Early in the brainstorming process, mind maps are a perfect way to organize your thoughts.
First, a word of caution: mind maps can be a rabbit hole. There is a lot of material out there on them and I don't want to create more work for you.
So please keep in mind that the mission is to create the very best personal statement for your college application, not the perfect mind map.
Don't download any software or join a mind-mapping group on social media. Keep it simple. First, find a pencil and a piece of paper.
Now, draw a circle in the center of the page. Inside that circle, put a key word or concept. It could be the core value closest to your heart (e.g., "honesty").
It could be an experience that was deeply meaningful or life-changing (e.g., "moved away from my hometown") or whatever theme or story idea you'd like to explore for your essay.
Just pick one. Next, draw a few spokes coming off of that center circle that connect to other circles, then put down your pencil.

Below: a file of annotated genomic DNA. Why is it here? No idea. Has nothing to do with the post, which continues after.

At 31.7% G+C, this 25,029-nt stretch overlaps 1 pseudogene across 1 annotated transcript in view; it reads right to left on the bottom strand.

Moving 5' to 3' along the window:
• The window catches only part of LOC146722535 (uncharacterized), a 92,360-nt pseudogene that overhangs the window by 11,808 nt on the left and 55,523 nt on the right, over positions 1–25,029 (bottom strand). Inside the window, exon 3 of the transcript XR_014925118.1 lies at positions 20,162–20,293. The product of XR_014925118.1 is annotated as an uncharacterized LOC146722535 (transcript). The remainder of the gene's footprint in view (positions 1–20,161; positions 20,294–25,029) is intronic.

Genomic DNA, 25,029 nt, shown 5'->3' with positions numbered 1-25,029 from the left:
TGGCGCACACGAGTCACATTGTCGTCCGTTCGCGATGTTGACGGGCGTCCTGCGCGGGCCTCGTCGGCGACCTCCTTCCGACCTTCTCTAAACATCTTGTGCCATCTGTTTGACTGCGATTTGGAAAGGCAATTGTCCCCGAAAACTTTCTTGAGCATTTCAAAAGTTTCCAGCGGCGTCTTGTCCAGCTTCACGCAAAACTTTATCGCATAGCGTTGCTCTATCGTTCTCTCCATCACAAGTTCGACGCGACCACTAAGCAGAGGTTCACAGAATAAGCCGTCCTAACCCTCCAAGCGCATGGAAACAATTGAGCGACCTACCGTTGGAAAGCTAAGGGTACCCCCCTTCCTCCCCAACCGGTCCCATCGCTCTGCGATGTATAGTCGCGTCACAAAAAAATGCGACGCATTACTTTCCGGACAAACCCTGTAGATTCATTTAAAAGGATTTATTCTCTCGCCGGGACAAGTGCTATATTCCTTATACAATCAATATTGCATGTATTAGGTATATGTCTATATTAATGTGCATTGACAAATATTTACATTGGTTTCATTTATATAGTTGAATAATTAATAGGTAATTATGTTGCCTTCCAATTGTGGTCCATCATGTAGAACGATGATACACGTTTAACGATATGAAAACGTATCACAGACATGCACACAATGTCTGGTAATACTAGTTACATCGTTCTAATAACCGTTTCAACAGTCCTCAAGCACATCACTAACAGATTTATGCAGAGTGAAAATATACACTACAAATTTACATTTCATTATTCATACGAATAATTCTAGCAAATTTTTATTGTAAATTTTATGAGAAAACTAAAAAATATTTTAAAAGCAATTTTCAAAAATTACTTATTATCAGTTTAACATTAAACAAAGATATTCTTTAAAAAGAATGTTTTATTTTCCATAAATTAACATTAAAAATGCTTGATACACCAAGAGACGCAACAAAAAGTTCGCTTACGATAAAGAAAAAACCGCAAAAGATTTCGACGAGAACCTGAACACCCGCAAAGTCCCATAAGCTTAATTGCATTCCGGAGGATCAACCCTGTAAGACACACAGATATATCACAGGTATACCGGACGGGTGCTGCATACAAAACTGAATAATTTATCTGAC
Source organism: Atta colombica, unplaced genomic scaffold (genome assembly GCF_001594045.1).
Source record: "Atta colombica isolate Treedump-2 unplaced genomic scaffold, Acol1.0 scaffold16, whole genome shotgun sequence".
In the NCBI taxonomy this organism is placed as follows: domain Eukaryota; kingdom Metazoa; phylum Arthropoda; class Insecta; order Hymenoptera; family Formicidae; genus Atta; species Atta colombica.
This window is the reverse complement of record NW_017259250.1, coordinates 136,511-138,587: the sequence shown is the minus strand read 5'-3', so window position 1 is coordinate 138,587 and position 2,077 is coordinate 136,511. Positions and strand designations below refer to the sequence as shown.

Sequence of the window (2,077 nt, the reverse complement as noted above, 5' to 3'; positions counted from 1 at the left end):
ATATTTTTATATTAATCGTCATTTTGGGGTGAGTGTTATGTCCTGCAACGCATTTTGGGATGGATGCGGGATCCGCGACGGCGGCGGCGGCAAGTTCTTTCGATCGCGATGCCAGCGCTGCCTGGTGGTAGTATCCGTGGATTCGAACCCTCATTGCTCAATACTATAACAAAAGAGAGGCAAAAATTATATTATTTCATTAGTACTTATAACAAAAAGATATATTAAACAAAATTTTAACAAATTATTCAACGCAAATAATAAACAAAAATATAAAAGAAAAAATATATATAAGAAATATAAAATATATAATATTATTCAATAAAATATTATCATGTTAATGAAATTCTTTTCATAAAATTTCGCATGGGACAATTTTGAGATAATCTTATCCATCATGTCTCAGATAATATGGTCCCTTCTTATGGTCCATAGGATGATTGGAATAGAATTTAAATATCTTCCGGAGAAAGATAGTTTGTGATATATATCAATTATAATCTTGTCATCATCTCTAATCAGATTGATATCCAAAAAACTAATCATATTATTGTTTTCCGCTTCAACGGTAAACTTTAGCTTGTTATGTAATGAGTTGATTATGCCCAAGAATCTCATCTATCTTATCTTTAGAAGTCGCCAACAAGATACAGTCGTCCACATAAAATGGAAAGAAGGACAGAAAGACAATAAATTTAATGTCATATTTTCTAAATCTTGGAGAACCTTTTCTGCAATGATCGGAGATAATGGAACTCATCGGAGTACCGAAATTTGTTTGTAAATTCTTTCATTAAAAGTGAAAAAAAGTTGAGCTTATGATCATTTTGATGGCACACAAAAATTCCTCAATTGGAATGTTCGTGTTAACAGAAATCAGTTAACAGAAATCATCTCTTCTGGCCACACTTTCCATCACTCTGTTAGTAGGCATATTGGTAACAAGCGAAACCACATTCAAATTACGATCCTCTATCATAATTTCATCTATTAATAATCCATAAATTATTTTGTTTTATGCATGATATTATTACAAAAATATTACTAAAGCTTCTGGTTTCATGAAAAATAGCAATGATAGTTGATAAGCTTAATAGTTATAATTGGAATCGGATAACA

Remember that you are not writing or even outlining your essay yet. You're just letting thoughts and images wander from your mind to the page.
Close your eyes and think of things that connect to that central theme. Keep it loose. Don't worry about building an argument. The more free your thoughts are right now, the better.
If your map is centered on a value, think of scenes or moments when you lived it. Random is good. No idea is too small at this point.
Fill up your first set of circles with those ideas. Remember, this is an exploration, not an organization. The idea is to get as much onto the page as you can.
Once you're done, sit back and review it. Notice how some ideas naturally connect to others. Maybe mark those ideas with color-coded stars.
If nothing looks promising as an essay topic, try another map. But if one seems like an option you'd like to explore, move it to the center.
Now do a map around that. Maybe it'll work, or maybe you'll throw it out and start over again. Mind maps are completely disposable, but also indispensable.
They're a great way to capture the random thoughts that sometimes lead to the most creative essays. You may only pick one nugget from an entire mind map, but that one could be pure gold.